Food prices and the California drought

California WaterBlog

Water, a precious commodity, irrigates a field in southern San Joaquin Valley. wheat. near Bakersfield. Photo nu John R. Chacon/California Department of Water ResourcesA wheat field near Bakersfield, Calif., March 2015. Photo by John Chacon/California Department of Water Resources

By Daniel A. Sumner

California’s drought has been tough on farms and especially painful for farm workers in the Central Valley. But consumers of California-produced food have been spared large price increases.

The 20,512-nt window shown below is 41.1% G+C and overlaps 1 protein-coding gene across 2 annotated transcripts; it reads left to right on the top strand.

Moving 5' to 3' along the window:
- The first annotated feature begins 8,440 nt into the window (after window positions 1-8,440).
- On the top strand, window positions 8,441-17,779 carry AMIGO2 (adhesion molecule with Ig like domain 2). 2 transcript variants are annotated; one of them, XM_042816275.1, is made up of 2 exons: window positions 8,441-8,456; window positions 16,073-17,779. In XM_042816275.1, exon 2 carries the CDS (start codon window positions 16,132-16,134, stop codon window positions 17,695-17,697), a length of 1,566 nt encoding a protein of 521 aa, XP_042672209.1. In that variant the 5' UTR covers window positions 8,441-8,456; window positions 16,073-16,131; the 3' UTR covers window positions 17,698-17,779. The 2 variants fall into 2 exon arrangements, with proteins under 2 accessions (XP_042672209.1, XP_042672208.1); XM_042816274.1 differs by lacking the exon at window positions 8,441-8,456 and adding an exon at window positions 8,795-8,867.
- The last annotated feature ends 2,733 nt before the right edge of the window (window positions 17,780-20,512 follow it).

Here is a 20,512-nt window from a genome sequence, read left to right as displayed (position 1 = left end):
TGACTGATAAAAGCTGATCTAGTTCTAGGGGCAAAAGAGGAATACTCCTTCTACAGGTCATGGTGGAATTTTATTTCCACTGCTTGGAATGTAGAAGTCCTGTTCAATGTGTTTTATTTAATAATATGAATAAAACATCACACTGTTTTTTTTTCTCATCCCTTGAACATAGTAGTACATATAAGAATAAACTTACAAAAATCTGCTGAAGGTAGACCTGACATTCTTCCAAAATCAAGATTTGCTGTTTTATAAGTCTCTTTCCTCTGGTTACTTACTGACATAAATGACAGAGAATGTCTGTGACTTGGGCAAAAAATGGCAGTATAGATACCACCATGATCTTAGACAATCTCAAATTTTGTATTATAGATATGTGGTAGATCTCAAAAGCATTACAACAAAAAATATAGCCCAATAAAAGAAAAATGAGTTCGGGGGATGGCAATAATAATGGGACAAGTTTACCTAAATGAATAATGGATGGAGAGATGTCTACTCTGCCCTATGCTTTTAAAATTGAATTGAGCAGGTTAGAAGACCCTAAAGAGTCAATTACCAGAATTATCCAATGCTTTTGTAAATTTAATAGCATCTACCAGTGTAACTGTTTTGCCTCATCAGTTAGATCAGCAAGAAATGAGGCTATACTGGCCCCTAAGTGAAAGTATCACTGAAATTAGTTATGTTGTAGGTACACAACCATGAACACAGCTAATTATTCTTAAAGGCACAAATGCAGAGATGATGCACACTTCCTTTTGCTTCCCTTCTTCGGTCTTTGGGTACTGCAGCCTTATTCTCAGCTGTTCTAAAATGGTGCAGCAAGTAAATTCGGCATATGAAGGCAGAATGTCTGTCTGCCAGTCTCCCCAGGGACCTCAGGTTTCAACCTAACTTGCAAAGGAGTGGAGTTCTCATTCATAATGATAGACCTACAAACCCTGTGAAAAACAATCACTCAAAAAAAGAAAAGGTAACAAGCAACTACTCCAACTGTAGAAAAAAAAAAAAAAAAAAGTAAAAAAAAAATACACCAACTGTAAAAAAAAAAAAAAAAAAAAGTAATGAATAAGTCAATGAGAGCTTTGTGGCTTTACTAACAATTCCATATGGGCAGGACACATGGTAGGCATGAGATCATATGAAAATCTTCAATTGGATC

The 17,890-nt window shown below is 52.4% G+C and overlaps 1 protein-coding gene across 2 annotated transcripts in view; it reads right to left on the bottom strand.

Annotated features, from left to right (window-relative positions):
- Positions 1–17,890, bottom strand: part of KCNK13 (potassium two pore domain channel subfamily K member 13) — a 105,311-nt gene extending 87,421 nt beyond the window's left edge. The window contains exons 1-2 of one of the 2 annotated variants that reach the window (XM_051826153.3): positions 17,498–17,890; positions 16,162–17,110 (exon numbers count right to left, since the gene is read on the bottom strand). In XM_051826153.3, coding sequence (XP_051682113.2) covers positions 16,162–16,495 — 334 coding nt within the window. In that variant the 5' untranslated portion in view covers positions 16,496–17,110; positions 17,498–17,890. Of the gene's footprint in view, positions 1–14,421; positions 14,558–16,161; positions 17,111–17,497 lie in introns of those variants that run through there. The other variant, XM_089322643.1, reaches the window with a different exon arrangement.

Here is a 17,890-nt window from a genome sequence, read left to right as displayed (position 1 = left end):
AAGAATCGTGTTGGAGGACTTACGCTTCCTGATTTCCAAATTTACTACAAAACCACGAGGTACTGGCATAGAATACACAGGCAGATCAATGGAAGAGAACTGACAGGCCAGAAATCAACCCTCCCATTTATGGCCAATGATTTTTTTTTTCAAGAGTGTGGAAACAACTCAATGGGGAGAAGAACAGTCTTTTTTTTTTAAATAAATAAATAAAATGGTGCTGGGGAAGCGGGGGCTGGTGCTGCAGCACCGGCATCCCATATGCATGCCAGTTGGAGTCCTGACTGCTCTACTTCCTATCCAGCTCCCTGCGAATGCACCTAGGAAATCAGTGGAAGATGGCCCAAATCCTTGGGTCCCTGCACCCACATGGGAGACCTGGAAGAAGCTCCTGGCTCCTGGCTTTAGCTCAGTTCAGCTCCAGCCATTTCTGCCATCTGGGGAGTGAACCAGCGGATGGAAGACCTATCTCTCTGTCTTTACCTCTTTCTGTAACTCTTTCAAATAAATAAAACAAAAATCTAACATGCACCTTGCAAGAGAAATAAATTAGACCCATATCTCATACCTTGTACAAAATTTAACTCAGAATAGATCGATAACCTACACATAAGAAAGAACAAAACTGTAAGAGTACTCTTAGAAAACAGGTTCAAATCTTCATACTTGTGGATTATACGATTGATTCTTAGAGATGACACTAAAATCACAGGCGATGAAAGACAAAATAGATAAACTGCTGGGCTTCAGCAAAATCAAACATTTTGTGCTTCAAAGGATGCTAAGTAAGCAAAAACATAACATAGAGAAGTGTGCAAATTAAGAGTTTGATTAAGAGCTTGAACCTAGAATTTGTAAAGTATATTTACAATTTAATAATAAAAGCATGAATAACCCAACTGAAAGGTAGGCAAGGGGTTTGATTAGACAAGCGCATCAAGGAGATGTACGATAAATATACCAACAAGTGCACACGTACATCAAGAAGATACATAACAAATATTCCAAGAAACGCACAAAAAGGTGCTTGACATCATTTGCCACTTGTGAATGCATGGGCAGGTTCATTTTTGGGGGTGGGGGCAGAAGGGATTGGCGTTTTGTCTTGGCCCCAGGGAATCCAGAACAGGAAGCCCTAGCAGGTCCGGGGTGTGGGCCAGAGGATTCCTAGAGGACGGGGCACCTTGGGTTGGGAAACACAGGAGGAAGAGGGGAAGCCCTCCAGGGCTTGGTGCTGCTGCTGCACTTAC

Despite the severity of the drought and California’s dominant market shares in many foods – especially fruits, vegetables and tree nuts – consumers saw only small food price effects last year and are unlikely to notice much price impact in 2015. The reasons derive from California’s geography, irrigation plumbing system, the economics that drive the distribution of irrigation water among crops and the basics of food supply and demand.

The reduction in irrigated crop acreage – about a half million acres last year and likely much more this year – has been and will be mostly field crops such as rice, cotton…

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